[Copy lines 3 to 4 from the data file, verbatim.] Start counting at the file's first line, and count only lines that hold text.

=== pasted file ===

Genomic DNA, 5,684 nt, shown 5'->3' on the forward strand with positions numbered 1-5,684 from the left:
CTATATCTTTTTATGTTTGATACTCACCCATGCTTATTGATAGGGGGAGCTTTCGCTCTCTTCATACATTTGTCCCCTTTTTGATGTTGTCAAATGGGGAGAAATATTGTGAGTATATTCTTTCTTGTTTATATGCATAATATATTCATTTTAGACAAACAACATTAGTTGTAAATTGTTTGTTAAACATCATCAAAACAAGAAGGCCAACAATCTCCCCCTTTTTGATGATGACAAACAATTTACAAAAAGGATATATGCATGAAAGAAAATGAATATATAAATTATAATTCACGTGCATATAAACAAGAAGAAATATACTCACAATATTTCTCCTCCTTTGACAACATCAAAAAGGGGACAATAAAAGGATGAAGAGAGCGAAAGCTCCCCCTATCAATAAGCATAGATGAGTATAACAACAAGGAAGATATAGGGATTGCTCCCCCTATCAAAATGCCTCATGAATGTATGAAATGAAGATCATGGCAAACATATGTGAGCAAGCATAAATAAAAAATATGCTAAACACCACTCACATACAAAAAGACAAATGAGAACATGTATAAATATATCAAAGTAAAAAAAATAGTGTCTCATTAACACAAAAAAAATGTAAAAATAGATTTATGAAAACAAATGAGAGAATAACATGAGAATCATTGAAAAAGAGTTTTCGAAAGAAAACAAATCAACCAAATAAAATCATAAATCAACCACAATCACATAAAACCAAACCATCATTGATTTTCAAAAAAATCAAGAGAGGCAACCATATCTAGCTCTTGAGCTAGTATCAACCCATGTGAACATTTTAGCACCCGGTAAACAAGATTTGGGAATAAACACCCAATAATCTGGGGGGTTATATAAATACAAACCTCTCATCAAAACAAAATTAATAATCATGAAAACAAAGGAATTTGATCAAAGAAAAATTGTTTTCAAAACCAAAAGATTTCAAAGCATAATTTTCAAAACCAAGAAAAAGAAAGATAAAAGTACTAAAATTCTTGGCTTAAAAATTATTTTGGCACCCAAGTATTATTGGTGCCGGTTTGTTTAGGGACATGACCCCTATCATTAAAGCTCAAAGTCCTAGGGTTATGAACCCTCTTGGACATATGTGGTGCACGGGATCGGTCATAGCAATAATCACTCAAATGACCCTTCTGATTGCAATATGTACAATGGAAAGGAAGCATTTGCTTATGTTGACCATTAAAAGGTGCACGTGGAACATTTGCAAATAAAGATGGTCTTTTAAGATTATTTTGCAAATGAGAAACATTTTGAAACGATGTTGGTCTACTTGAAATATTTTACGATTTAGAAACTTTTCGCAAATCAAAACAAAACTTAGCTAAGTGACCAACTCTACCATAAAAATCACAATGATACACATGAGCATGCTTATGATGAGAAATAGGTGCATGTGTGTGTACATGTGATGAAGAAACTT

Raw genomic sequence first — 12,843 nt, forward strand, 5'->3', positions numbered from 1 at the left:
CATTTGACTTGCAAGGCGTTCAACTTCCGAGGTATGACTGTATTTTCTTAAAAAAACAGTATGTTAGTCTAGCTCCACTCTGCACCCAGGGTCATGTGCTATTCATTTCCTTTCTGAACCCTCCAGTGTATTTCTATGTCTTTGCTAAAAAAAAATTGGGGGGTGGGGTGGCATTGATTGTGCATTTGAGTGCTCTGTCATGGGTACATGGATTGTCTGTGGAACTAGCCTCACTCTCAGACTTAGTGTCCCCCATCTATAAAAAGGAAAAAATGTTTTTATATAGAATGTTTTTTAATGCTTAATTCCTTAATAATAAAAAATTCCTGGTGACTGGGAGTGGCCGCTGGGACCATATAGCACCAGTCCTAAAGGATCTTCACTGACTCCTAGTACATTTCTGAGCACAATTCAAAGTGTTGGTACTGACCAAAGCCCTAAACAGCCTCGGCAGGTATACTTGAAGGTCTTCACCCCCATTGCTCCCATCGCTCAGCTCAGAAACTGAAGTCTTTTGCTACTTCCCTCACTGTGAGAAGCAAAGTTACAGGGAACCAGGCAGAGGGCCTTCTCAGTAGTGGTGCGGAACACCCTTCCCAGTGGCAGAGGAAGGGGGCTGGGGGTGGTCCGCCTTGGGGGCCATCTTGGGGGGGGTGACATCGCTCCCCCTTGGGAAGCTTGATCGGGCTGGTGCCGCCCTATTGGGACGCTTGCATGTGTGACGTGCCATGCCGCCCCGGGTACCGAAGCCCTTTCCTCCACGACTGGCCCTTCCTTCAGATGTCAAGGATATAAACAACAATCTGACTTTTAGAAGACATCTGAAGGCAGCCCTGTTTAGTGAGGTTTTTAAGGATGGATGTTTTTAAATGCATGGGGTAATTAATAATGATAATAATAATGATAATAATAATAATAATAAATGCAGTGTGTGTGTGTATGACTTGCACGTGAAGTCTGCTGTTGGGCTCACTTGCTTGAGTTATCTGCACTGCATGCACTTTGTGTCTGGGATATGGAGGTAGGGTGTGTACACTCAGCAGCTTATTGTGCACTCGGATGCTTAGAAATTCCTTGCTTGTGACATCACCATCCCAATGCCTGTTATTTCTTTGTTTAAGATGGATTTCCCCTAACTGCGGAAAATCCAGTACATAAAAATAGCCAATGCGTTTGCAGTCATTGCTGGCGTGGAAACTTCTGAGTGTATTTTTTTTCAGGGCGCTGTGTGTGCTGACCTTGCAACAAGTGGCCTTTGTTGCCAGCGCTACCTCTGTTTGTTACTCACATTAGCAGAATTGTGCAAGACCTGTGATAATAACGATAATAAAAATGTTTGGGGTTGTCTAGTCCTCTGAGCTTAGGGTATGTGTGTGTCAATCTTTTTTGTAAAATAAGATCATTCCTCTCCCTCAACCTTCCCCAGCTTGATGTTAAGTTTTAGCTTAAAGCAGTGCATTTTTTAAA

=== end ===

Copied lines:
Raw genomic sequence first — 12,843 nt, forward strand, 5'->3', positions numbered from 1 at the left:
CATTTGACTTGCAAGGCGTTCAACTTCCGAGGTATGACTGTATTTTCTTAAAAAAACAGTATGTTAGTCTAGCTCCACTCTGCACCCAGGGTCATGTGCTATTCATTTCCTTTCTGAACCCTCCAGTGTATTTCTATGTCTTTGCTAAAAAAAAATTGGGGGGTGGGGTGGCATTGATTGTGCATTTGAGTGCTCTGTCATGGGTACATGGATTGTCTGTGGAACTAGCCTCACTCTCAGACTTAGTGTCCCCCATCTATAAAAAGGAAAAAATGTTTTTATATAGAATGTTTTTTAATGCTTAATTCCTTAATAATAAAAAATTCCTGGTGACTGGGAGTGGCCGCTGGGACCATATAGCACCAGTCCTAAAGGATCTTCACTGACTCCTAGTACATTTCTGAGCACAATTCAAAGTGTTGGTACTGACCAAAGCCCTAAACAGCCTCGGCAGGTATACTTGAAGGTCTTCACCCCCATTGCTCCCATCGCTCAGCTCAGAAACTGAAGTCTTTTGCTACTTCCCTCACTGTGAGAAGCAAAGTTACAGGGAACCAGGCAGAGGGCCTTCTCAGTAGTGGTGCGGAACACCCTTCCCAGTGGCAGAGGAAGGGGGCTGGGGGTGGTCCGCCTTGGGGGCCATCTTGGGGGGGGTGACATCGCTCCCCCTTGGGAAGCTTGATCGGGCTGGTGCCGCCCTATTGGGACGCTTGCATGTGTGACGTGCCATGCCGCCCCGGGTACCGAAGCCCTTTCCTCCACGACTGGCCCTTCCTTCAGATGTCAAGGATATAAACAACAATCTGACTTTTAGAAGACATCTGAAGGCAGCCCTGTTTAGTGAGGTTTTTAAGGATGGATGTTTTTAAATGCATGGGGTAATTAATAATGATAATAATAATGATAATAATAATAATAATAAATGCAGTGTGTGTGTGTATGACTTGCACGTGAAGTCTGCTGTTGGGCTCACTTGCTTGAGTTATCTGCACTGCATGCACTTTGTGTCTGGGATATGGAGGTAGGGTGTGTACACTCAGCAGCTTATTGTGCACTCGGATGCTTAGAAATTCCTTGCTTGTGACATCACCATCCCAATGCCTGTTATTTCTTTGTTTAAGATGGATTTCCCCTAACTGCGGAAAATCCAGTACATAAAAATAGCCAATGCGTTTGCAGTCATTGCTGGCGTGGAAACTTCTGAGTGTATTTTTTTTCAGGGCGCTGTGTGTGCTGACCTTGCAACAAGTGGCCTTTGTTGCCAGCGCTACCTCTGTTTGTTACTCACATTAGCAGAATTGTGCAAGACCTGTGATAATAACGATAATAAAAATGTTTGGGGTTGTCTAGTCCTCTGAGCTTAGGGTATGTGTGTGTCAATCTTTTTTGTAAAATAAGATCATTCCTCTCCCTCAACCTTCCCCAGCTTGATGTTAAGTTTTAGCTTAAAGCAGTGCATTTTTTAAA